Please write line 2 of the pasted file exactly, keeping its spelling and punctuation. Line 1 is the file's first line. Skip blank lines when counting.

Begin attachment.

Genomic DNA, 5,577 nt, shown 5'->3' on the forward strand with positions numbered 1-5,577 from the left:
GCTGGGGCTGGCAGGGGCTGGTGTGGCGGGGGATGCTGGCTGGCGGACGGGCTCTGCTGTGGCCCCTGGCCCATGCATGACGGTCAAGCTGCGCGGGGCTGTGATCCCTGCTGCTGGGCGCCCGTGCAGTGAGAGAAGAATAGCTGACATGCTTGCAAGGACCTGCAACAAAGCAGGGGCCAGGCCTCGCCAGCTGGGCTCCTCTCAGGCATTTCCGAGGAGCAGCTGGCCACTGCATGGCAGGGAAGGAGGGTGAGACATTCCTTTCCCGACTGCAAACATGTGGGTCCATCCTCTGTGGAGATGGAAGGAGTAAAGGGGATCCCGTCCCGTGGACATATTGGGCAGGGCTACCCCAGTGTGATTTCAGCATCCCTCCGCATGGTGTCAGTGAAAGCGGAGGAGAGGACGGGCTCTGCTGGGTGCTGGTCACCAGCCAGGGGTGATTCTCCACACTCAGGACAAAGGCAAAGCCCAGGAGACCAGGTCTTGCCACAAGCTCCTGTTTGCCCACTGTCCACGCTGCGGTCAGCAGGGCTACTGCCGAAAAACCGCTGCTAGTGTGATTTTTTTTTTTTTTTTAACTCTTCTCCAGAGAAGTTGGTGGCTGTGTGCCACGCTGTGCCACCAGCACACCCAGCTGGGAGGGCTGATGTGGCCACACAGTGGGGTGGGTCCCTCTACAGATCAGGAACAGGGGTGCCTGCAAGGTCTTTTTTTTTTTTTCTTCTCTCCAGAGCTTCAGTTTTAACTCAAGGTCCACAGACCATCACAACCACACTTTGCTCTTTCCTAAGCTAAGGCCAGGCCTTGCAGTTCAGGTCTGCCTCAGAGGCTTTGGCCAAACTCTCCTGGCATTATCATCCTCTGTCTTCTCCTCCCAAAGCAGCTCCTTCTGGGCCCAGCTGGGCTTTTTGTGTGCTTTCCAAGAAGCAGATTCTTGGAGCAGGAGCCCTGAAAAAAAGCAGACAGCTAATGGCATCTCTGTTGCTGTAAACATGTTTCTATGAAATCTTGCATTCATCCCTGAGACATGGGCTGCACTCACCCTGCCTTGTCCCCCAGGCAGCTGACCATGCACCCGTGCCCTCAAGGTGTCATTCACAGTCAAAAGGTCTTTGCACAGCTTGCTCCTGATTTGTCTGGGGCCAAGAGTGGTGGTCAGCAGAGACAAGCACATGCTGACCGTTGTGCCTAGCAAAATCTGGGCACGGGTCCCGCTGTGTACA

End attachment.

GCTGGGGCTGGCAGGGGCTGGTGTGGCGGGGGATGCTGGCTGGCGGACGGGCTCTGCTGTGGCCCCTGGCCCATGCATGACGGTCAAGCTGCGCGGGGCTGTGATCCCTGCTGCTGGGCGCCCGTGCAGTGAGAGAAGAATAGCTGACATGCTTGCAAGGACCTGCAACAAAGCAGGGGCCAGGCCTCGCCAGCTGGGCTCCTCTCAGGCATTTCCGAGGAGCAGCTGGCCACTGCATGGCAGGGAAGGAGGGTGAGACATTCCTTTCCCGACTGCAAACATGTGGGTCCATCCTCTGTGGAGATGGAAGGAGTAAAGGGGATCCCGTCCCGTGGACATATTGGGCAGGGCTACCCCAGTGTGATTTCAGCATCCCTCCGCATGGTGTCAGTGAAAGCGGAGGAGAGGACGGGCTCTGCTGGGTGCTGGTCACCAGCCAGGGGTGATTCTCCACACTCAGGACAAAGGCAAAGCCCAGGAGACCAGGTCTTGCCACAAGCTCCTGTTTGCCCACTGTCCACGCTGCGGTCAGCAGGGCTACTGCCGAAAAACCGCTGCTAGTGTGATTTTTTTTTTTTTTTTAACTCTTCTCCAGAGAAGTTGGTGGCTGTGTGCCACGCTGTGCCACCAGCACACCCAGCTGGGAGGGCTGATGTGGCCACACAGTGGGGTGGGTCCCTCTACAGATCAGGAACAGGGGTGCCTGCAAGGTCTTTTTTTTTTTTTCTTCTCTCCAGAGCTTCAGTTTTAACTCAAGGTCCACAGACCATCACAACCACACTTTGCTCTTTCCTAAGCTAAGGCCAGGCCTTGCAGTTCAGGTCTGCCTCAGAGGCTTTGGCCAAACTCTCCTGGCATTATCATCCTCTGTCTTCTCCTCCCAAAGCAGCTCCTTCTGGGCCCAGCTGGGCTTTTTGTGTGCTTTCCAAGAAGCAGATTCTTGGAGCAGGAGCCCTGAAAAAAAGCAGACAGCTAATGGCATCTCTGTTGCTGTAAACATGTTTCTATGAAATCTTGCATTCATCCCTGAGACATGGGCTGCACTCACCCTGCCTTGTCCCCCAGGCAGCTGACCATGCACCCGTGCCCTCAAGGTGTCATTCACAGTCAAAAGGTCTTTGCACAGCTTGCTCCTGATTTGTCTGGGGCCAAGAGTGGTGGTCAGCAGAGACAAGCACATGCTGACCGTTGTGCCTAGCAAAATCTGGGCACGGGTCCCGCTGTGTACA